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More Rock n Roll:

I made contact again with The Police drummer Stewart Copeland a couple years after the Santa Barbara experience (Read it in the Crux Bull & Bear review)
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It was the Hollywood party to celebrate the album “Zenyatta Mondata” going platinum.
I tried to get a hold of Stew, and his brother Miles, but they didn’t take my calls. This was the tip off but I ignored it.
I had a couple good buddies that were big time L.A. radio disk jockeys. To be honest, they were more my friends because I had to use coke to grease the wheels to get my Eddie Munster single played. But they did their best to appear sincere.

Anyway, Bill the DJ asked if I wanted to go the party that I couldn’t get in to. He had a pair of tickets and I gladly went. He would rather take a source for drugs than take a woman.
There must have been 700 people at this party right on the Sunset Strip. I finally found Stew and asked him to come with me and let’s kibitz. He looked like a wild man and said he would be right back. His eyes were dilated to the size of dinner plates.

What I didn’t know at that particular moment was that he was nearly overdosing on cocaine. He had those weird sensations of you must keep moving. One cannot even carry on a conversation whey you are that high. He ran through the party, continuously, like a video game. He kept blowing me off. I got pissed. Bill told me to calm down.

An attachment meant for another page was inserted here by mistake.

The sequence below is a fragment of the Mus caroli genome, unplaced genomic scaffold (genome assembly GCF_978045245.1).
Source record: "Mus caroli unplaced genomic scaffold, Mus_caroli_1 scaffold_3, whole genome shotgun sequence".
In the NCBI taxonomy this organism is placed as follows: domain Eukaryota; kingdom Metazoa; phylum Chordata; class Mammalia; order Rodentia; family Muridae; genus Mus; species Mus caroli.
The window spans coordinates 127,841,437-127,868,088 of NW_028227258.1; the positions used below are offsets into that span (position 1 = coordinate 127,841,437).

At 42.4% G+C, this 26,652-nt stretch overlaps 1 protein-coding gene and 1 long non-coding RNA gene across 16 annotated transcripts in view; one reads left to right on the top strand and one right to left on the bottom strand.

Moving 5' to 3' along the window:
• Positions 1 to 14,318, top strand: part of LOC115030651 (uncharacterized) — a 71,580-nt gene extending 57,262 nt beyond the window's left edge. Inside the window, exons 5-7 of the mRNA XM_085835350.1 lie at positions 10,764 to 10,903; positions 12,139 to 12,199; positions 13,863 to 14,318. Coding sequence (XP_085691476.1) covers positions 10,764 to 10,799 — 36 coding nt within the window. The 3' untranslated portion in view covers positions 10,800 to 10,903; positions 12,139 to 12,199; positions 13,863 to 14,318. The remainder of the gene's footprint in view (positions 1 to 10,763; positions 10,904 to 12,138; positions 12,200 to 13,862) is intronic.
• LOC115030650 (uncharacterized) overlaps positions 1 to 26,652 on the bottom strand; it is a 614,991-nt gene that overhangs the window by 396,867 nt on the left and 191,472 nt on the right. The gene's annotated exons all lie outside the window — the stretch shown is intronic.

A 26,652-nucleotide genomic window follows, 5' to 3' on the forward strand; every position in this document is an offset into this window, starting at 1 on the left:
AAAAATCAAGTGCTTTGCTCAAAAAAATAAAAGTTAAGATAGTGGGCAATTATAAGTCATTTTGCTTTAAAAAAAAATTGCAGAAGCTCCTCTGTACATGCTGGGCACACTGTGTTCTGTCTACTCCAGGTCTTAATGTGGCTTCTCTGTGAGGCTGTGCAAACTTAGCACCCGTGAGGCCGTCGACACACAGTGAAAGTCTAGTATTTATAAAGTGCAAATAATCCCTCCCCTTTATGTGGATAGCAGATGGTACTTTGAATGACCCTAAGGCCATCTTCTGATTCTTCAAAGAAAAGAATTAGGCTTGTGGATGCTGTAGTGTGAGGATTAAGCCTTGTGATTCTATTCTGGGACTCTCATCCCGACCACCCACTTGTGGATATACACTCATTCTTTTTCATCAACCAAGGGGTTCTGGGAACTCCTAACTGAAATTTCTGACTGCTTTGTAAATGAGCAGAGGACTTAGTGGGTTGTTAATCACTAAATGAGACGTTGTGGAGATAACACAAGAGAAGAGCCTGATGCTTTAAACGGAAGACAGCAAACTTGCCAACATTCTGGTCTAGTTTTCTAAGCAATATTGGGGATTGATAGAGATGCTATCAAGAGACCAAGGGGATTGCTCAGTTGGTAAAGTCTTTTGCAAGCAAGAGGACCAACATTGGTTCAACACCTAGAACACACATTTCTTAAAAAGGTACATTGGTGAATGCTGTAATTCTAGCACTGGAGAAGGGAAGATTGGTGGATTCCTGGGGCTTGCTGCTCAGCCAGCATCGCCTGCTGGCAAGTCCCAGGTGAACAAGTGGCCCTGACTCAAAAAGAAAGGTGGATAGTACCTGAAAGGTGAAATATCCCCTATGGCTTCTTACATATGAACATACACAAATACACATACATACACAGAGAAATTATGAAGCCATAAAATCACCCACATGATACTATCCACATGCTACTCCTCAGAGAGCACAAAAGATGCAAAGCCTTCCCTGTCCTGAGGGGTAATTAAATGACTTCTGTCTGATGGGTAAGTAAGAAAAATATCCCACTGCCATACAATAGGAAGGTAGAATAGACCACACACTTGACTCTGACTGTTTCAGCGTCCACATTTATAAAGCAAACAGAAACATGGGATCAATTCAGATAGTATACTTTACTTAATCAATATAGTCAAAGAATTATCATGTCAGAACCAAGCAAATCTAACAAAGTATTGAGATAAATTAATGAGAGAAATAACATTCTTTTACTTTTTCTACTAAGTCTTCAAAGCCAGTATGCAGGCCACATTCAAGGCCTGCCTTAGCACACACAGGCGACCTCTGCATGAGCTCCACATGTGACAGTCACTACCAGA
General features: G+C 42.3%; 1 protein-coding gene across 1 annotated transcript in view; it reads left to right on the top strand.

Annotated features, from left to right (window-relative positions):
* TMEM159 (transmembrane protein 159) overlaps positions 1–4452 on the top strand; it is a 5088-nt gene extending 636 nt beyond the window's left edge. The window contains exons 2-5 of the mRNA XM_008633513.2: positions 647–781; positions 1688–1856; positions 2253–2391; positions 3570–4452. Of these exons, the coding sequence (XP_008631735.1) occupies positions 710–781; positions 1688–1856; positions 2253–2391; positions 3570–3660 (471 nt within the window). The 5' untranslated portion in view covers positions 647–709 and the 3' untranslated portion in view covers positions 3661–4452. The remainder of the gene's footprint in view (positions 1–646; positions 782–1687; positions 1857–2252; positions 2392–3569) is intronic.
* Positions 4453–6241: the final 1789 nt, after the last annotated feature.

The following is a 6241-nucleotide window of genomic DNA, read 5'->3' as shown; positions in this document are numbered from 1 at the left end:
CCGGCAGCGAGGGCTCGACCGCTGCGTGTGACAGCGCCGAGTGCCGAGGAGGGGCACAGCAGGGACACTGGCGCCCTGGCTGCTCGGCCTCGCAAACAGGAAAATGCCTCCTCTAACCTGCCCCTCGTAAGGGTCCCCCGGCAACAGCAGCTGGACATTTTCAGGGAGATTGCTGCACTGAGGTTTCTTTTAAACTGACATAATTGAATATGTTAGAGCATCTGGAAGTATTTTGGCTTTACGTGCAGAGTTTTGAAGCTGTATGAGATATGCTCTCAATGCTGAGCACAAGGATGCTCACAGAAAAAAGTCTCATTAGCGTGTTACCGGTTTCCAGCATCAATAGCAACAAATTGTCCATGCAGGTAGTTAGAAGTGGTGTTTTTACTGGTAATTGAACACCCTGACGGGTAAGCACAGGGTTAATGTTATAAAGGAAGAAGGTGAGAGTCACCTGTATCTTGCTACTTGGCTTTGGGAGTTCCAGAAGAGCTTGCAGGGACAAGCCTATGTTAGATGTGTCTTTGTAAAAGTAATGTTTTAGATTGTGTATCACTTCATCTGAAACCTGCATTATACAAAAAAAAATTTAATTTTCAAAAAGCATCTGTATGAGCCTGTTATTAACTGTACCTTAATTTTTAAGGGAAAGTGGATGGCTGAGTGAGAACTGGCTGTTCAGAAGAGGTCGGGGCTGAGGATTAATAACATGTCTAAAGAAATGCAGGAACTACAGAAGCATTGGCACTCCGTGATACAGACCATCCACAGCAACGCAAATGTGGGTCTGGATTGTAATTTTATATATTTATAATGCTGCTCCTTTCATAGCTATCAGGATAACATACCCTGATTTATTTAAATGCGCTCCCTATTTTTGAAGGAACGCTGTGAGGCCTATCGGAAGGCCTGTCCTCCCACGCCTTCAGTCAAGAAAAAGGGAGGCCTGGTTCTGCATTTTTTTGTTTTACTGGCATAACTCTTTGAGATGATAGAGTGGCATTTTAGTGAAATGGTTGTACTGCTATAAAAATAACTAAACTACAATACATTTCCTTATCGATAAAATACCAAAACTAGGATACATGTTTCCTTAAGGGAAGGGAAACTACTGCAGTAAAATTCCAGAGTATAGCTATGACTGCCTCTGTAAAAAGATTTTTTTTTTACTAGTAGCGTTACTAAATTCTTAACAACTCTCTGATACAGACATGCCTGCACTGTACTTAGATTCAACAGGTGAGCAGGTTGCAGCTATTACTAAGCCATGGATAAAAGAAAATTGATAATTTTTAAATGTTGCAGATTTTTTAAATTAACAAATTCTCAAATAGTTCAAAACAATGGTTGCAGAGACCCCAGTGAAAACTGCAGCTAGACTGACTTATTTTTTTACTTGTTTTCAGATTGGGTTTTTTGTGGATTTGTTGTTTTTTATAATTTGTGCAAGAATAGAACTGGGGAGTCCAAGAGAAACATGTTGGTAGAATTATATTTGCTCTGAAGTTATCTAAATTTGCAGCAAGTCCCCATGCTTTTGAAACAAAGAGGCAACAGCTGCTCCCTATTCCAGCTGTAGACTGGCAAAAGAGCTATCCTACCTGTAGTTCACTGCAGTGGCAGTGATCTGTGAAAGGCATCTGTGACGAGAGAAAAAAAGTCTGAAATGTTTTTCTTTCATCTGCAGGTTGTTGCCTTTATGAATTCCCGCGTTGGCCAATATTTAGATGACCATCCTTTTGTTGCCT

I found Sting who was wandering around the party. He had some force field around him because no one dared to approach him. I did.
I re-introduced myself and he remembered me. He was kind and generous and we spoke for a few minutes.
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Then I found Andy Summers and he remembered me too. Curved Air was a big deal. These guys grew up with the band. He and I talked for a good 20 minutes and found ourselves laughing our asses off. Andy was the most down to earth fella of the band. I gave him a single of “Hound Dog” and he took it. A couple months later, I got a letter from Andy telling me how much he enjoyed talking with me and saying how much he enjoyed the song.
CC

After a couple hours of feeding our faces and drinking for free, I sought out Stew to say good-bye.
He stood still long enough for me to tell him that my record of “Hound Dog” had hit the Top 40.
“Well let me be the first to congratulate you!”
I told him thanks but he was just about the last person to congratulate me. “See ya chump.”

On the way out, I ran into Miles Copeland. I stopped and he was all smiles. I let him have it and the whole time me poking my index finger in his chest.
DD

Bill had to pull me off of him.
I left that party fuming.
Hollywood types. All a bunch of phonies. I shared a cheap, tiny flat with Stew in Curved Air and we ate together almost every night. Just him and me. I was the bassist and he was the drummer. We were best friends for over two years.
I was mortified that he outgrew me. How can you treat someone that was at one time so close?
When “Hound Dog” hit the Top 10, I called Stew after he was back in London to tell him. It was the middle of the night for him and I woke him. He mumbled congrats and some other unintelligible things and I said good-bye.
He changed his phone number after that.